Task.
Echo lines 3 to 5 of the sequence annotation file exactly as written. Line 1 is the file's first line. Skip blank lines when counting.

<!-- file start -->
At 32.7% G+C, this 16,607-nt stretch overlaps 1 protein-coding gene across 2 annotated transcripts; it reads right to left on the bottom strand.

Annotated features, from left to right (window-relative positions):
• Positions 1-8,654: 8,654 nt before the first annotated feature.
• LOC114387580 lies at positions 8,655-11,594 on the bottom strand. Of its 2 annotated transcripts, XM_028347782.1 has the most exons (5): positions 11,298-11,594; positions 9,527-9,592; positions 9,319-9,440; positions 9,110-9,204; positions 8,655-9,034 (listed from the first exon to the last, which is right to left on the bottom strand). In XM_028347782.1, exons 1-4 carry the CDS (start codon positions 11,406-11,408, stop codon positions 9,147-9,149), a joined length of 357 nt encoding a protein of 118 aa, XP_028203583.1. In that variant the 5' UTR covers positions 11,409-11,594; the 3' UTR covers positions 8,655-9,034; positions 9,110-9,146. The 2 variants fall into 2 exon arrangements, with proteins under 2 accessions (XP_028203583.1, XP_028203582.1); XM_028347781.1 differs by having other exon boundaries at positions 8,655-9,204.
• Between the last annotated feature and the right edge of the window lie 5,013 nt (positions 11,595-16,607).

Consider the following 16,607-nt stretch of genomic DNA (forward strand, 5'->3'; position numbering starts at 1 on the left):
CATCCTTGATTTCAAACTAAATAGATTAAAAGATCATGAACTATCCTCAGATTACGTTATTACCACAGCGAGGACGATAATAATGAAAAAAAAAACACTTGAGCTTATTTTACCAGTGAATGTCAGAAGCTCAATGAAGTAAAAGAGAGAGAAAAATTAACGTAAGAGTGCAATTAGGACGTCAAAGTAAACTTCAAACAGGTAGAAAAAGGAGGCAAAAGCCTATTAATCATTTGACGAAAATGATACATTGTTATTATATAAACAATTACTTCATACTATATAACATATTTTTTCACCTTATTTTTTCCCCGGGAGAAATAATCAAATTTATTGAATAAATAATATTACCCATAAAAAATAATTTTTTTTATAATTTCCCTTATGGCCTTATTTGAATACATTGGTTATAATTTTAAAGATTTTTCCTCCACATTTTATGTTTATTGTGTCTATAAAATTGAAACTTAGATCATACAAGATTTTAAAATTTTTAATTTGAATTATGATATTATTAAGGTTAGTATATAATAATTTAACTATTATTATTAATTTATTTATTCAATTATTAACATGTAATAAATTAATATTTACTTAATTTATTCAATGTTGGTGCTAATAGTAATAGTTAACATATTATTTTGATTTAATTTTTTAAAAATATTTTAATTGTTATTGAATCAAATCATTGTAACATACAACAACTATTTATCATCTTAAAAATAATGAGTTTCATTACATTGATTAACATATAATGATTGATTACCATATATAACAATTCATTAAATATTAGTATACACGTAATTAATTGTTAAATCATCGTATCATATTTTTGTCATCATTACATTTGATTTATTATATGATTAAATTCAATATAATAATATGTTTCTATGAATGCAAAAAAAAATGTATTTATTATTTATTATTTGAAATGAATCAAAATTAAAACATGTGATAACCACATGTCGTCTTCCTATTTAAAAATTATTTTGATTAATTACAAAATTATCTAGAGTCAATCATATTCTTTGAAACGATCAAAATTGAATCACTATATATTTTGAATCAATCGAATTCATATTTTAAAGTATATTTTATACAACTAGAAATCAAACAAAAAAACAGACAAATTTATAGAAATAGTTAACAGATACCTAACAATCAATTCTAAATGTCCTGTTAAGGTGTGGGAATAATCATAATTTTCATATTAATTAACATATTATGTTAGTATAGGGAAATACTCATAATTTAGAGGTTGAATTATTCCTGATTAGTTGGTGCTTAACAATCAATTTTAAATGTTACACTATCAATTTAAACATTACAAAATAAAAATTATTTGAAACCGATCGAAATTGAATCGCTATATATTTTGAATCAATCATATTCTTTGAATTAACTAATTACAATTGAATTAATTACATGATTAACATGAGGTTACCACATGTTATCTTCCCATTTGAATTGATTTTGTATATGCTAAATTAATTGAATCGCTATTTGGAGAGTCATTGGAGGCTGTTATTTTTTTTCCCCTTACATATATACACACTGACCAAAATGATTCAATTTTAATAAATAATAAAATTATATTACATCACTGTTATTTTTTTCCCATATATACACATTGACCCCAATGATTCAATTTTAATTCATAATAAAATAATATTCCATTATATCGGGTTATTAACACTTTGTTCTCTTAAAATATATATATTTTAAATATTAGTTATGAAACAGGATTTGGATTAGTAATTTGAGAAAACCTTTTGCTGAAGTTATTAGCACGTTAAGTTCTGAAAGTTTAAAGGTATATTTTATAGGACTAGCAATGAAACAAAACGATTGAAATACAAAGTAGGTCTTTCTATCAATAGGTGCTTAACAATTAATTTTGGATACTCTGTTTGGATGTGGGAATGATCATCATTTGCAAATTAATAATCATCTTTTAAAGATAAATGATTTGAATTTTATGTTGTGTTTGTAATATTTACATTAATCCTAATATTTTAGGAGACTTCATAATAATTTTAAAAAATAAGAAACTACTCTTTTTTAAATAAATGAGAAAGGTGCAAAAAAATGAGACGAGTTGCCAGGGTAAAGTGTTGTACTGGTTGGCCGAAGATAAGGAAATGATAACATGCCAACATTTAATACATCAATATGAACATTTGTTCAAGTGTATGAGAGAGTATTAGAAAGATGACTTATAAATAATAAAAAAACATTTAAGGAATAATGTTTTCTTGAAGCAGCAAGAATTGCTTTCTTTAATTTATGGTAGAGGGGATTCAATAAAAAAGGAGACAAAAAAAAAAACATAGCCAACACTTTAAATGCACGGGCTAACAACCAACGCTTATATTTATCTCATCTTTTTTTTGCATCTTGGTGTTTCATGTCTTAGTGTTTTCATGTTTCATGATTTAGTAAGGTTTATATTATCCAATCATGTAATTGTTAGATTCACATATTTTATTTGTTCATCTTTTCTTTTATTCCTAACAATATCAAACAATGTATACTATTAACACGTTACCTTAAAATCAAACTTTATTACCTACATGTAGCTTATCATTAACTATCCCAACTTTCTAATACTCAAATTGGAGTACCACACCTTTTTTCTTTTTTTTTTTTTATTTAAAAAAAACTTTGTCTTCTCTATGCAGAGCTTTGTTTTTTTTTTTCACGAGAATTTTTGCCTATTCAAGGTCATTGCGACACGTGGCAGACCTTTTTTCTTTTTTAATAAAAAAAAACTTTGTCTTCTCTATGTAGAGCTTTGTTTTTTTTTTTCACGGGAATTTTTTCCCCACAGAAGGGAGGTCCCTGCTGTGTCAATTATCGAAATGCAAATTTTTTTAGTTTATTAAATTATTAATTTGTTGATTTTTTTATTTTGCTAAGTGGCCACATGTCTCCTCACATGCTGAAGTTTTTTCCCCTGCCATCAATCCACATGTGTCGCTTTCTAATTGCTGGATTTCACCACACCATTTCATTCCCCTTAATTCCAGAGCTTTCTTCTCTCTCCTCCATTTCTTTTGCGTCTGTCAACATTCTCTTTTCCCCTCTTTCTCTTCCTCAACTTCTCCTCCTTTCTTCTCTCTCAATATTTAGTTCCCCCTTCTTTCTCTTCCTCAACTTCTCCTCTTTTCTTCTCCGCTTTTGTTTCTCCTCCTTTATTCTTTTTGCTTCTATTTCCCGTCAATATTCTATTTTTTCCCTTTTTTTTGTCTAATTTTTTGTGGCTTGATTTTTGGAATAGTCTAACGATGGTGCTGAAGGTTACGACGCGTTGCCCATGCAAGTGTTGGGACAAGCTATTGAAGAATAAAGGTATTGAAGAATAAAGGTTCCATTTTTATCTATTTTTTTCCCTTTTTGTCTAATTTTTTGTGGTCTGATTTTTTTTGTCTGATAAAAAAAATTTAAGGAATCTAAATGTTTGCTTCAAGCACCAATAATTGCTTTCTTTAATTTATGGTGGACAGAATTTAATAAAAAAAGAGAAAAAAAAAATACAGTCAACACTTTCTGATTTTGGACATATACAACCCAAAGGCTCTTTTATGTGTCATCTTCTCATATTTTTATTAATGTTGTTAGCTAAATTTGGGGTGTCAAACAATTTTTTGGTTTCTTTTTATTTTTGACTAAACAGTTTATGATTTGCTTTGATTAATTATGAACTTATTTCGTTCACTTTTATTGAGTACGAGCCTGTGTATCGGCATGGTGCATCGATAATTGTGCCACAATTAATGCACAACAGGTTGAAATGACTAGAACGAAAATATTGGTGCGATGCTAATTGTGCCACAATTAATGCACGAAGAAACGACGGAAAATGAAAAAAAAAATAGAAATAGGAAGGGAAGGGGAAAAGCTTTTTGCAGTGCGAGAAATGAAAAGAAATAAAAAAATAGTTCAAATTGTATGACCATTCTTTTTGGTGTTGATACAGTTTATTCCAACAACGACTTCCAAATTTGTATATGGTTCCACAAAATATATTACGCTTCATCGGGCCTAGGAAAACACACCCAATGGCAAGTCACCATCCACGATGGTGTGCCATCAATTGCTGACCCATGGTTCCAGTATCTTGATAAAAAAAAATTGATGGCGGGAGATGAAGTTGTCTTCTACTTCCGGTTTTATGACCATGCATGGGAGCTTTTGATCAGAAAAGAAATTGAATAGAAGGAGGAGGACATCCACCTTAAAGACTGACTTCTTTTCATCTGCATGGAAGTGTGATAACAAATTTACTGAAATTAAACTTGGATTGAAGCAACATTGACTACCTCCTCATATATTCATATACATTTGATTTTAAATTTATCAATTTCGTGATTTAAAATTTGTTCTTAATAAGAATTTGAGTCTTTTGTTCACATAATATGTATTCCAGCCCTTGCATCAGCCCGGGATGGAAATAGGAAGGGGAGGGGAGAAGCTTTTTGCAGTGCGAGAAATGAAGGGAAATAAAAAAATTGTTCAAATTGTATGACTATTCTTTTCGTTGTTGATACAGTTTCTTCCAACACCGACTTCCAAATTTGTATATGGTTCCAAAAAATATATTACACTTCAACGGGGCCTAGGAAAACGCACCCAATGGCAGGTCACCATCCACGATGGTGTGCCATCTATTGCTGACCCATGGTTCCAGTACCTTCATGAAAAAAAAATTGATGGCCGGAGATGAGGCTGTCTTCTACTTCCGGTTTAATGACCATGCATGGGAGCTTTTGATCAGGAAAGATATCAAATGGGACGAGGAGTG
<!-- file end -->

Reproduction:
• Positions 1-8,654: 8,654 nt before the first annotated feature.
• LOC114387580 lies at positions 8,655-11,594 on the bottom strand. Of its 2 annotated transcripts, XM_028347782.1 has the most exons (5): positions 11,298-11,594; positions 9,527-9,592; positions 9,319-9,440; positions 9,110-9,204; positions 8,655-9,034 (listed from the first exon to the last, which is right to left on the bottom strand). In XM_028347782.1, exons 1-4 carry the CDS (start codon positions 11,406-11,408, stop codon positions 9,147-9,149), a joined length of 357 nt encoding a protein of 118 aa, XP_028203583.1. In that variant the 5' UTR covers positions 11,409-11,594; the 3' UTR covers positions 8,655-9,034; positions 9,110-9,146. The 2 variants fall into 2 exon arrangements, with proteins under 2 accessions (XP_028203583.1, XP_028203582.1); XM_028347781.1 differs by having other exon boundaries at positions 8,655-9,204.
• Between the last annotated feature and the right edge of the window lie 5,013 nt (positions 11,595-16,607).